Congratulations to Dedman College undergraduate Edward Allegra. His team, BioLum Sciences, will advance to Global Student Entrepreneur Awards.

SMU News

Originally Posted: November 12, 2015

SMU ‘Big iDeas’ winners advance to Global Student Entrepreneur Awards

Since its launch in 2008, student teams have been awarded grants through SMU’s Big iDeas program to research and improve issues facing the Dallas area and beyond, ranging from energy and education to health and campus living.

This year, two of the contest’s winners will compete against university undergraduates from other area schools in the regional Global Student Entrepreneur Awards competition, sponsored by the Entrepreneurs’ Organization.

The event will be 6-9 p.m. Monday, Nov. 16, on the SMU campus in Dallas Hall’s McCord Auditorium. It is open to SMU students and the neighboring community. Those interested can RSVP here.

The Global Student Entrepreneur Awards is a worldwide forum for student entrepreneurs who have successfully developed and run their own business. The nominees compete in regional qualifying competitions for the chance to advance to the global finals in Bangkok, Thailand, in May 2016. The participating student teams from SMU are:

BioLum Sciences: Winning both the SMU Pitch Contest in 2014 and the Business Plan Competition in 2015, BioLum Sciences is the developer of a medical device used to help manage asthma. It allows users to test their symptoms, monitor daily progress, and understand the cause of their asthma. BioLum uses a smartphone based imaging system to detect and quantify the disease biomarkers found in the user’s exhaled breath. This technology has the potential to reduce the current 40% misdiagnosis of asthma in the US.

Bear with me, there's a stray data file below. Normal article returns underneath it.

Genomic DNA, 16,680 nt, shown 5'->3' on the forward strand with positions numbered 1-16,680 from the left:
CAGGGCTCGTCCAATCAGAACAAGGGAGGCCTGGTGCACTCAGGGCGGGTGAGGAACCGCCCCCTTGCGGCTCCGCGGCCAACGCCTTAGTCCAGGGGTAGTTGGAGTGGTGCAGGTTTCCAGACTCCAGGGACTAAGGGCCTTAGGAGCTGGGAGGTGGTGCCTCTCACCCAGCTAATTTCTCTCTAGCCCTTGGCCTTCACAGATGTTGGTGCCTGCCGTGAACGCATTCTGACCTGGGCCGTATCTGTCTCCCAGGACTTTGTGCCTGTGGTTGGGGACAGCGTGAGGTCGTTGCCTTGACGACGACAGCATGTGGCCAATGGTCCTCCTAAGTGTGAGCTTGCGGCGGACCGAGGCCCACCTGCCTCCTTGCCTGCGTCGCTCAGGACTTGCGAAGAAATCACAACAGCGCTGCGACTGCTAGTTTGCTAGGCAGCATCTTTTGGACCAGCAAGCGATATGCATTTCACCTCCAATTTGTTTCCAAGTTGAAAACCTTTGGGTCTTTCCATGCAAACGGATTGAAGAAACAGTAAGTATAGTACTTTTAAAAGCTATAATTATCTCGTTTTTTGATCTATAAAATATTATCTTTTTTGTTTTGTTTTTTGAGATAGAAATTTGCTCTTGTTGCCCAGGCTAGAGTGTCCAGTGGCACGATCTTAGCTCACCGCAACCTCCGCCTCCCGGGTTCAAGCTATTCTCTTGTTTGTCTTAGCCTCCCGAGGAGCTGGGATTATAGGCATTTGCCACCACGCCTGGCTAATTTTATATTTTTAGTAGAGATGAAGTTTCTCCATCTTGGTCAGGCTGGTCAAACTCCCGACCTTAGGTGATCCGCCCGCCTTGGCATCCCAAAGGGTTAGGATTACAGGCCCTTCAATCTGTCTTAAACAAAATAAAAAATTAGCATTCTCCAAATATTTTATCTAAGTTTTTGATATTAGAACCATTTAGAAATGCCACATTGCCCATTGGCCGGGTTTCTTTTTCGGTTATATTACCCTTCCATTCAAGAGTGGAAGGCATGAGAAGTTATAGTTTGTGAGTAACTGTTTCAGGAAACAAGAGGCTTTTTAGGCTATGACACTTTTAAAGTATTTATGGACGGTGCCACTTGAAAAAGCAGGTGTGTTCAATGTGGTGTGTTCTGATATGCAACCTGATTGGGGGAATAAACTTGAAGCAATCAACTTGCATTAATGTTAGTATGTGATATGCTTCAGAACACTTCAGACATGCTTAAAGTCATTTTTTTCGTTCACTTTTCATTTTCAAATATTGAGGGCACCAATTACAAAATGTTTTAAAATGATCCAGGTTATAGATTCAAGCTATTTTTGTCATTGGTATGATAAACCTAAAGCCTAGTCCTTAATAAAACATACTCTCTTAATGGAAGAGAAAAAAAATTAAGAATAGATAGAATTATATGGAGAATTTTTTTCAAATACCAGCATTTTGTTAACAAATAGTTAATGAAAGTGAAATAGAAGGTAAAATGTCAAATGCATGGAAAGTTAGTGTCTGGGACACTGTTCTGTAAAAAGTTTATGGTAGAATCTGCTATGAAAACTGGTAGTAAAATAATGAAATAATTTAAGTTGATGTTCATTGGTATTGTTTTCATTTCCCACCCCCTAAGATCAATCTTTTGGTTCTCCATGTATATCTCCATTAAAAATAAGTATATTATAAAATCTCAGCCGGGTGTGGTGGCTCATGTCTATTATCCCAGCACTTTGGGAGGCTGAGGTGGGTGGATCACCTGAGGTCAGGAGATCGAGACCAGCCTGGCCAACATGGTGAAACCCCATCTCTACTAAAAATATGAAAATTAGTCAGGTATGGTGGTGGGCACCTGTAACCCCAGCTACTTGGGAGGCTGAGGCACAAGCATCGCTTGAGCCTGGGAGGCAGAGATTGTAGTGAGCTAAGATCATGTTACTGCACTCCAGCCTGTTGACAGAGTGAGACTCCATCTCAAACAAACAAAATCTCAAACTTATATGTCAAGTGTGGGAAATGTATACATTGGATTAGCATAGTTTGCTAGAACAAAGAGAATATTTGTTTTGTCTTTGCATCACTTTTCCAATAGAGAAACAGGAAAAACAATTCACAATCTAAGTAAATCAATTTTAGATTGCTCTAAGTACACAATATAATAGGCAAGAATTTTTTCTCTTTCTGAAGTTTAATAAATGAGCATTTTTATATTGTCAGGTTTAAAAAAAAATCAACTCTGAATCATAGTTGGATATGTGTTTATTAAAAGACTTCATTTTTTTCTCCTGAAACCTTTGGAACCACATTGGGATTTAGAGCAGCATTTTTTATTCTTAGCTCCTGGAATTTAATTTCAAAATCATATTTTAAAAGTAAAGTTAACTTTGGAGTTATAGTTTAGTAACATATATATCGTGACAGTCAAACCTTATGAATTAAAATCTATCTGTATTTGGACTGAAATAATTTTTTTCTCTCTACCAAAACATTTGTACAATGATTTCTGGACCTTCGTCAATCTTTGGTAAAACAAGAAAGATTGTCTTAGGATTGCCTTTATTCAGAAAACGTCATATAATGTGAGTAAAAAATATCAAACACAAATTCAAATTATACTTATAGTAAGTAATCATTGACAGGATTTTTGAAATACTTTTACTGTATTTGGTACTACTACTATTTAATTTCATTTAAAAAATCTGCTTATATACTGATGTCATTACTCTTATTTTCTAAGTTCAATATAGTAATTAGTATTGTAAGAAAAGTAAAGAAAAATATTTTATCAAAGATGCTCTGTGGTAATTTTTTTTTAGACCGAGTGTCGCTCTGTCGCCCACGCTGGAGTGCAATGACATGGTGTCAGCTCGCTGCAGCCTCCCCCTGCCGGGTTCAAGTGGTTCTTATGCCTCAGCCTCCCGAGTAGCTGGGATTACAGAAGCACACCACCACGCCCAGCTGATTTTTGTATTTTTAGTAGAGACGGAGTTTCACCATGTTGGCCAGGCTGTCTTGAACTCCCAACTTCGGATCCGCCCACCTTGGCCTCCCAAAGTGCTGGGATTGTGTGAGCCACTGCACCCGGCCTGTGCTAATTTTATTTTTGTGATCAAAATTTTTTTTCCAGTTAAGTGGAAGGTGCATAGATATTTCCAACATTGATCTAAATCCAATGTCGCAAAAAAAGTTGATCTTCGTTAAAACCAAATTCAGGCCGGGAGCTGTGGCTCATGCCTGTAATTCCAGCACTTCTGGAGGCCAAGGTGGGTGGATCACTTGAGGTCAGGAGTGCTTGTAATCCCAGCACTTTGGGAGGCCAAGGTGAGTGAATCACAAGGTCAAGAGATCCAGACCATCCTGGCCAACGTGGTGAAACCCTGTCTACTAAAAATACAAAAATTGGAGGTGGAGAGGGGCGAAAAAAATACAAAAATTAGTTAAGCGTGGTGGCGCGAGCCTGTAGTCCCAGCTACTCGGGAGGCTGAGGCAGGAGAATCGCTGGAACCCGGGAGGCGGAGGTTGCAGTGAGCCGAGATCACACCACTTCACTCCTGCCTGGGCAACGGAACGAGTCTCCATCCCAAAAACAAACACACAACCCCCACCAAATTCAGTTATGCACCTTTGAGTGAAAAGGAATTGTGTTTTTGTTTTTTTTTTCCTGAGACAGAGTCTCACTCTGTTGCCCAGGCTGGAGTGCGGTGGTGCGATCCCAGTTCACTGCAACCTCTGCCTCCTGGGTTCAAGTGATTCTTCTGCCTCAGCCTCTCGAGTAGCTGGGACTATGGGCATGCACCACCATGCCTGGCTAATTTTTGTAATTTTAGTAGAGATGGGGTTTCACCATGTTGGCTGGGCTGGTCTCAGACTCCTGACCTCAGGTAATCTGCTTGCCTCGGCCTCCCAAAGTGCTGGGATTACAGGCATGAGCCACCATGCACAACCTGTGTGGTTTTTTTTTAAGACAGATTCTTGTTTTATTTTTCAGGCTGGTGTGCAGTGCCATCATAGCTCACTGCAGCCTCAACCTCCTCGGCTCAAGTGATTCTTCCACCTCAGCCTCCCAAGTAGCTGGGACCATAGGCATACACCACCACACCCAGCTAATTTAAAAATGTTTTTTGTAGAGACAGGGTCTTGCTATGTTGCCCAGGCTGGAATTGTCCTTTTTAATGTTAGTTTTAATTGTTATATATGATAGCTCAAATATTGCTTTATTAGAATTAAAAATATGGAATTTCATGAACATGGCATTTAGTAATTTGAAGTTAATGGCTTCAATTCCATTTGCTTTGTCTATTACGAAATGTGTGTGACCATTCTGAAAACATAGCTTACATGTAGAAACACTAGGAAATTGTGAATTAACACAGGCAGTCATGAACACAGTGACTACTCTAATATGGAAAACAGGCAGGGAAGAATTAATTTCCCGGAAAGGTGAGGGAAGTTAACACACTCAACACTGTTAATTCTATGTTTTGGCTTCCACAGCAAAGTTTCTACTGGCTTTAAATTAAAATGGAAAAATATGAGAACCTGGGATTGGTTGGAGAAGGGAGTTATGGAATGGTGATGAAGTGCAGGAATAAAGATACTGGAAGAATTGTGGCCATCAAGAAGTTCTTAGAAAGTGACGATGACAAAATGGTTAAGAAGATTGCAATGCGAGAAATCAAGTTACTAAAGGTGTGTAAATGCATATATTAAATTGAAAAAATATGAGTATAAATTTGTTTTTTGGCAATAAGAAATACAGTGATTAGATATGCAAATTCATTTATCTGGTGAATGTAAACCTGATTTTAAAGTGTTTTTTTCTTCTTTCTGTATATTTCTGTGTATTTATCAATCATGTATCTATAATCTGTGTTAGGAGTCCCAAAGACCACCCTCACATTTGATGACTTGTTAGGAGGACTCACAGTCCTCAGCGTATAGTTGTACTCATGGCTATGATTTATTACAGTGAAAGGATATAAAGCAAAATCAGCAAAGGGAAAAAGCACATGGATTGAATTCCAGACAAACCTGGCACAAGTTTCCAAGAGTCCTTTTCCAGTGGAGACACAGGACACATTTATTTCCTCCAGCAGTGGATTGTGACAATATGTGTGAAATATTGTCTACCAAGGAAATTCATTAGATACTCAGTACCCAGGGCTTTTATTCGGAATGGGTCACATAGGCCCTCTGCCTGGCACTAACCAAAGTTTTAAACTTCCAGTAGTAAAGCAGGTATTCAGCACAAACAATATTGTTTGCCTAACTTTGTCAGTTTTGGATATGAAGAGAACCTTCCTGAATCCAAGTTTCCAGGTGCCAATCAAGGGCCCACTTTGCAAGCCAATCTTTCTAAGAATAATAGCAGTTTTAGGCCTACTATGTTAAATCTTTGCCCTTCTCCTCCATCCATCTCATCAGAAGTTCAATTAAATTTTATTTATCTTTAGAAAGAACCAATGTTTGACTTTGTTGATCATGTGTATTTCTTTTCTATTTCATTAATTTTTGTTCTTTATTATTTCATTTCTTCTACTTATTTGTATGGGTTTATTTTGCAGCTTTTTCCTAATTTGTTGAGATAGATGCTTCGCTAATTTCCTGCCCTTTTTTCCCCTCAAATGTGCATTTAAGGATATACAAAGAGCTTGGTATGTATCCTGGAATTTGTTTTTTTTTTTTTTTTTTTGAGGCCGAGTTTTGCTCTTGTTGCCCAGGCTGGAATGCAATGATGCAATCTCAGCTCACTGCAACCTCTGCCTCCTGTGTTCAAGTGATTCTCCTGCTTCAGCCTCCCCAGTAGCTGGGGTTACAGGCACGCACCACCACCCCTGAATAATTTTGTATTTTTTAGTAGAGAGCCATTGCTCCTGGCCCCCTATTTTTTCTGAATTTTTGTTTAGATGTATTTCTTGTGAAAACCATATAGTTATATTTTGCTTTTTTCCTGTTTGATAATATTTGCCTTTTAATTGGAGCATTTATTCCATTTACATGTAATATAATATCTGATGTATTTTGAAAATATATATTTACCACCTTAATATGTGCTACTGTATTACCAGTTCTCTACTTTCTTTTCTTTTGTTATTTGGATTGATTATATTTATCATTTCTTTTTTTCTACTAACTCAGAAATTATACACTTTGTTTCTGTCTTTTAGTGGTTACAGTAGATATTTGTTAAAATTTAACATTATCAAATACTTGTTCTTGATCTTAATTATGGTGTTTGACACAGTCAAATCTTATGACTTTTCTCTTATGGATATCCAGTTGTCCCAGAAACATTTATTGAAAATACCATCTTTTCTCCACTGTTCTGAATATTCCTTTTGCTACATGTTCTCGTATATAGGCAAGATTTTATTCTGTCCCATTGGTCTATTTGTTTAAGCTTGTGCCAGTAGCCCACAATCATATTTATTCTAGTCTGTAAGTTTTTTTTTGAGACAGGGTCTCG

Team members are students Edward Allegra, Miguel Quimbar and Jack Reynolds. READ MORE

Anthropology Ph.D. candidate Kerri Brown receives prestigious Fulbright-Hays grant


Originally Posted: Nov. 12, 2015

SMU anthropology Ph.D. candidate Kerri Brown recently received a Fulbright-Hays international education fellowship to support 18 months of research in Brazil. Brown leaves for Rio de Janeiro in January to continue work on her dissertation about public policy related to traditional medicinal plants in Brazil.

In Brazil, home to nearly one-fourth of the world’s plant species, many groups within the country have long relied on medicinal plants for basic health care. Pharmaceutical companies also use South American plants to create medications such as quinine for malaria and beta blockers for cardiovascular disease. But local groups’ knowledge of the natural world and pharmaceutical companies’ desire to better understand and export untapped resources has created a conflict resulting in international regulation, Brown says.

“I am interested in how international policy affects various communities’ uses of medicinal plants,” Brown says. “The regulation of medicinal plants is often a point of conversation for larger issues in Latin America, such as deforestation, biopiracy and the rights of marginalized people.”

Brown first became interested in Brazil as an undergraduate at the University of Texas in Austin. A psychology and anthropology major, she studied abroad in Rio de Janeiro and volunteered at Criola, an organization that seeks to empower Afro-Brazilian girls and women to become agents of change. At Criola she became interested in women’s access to health care and use of traditional medicine.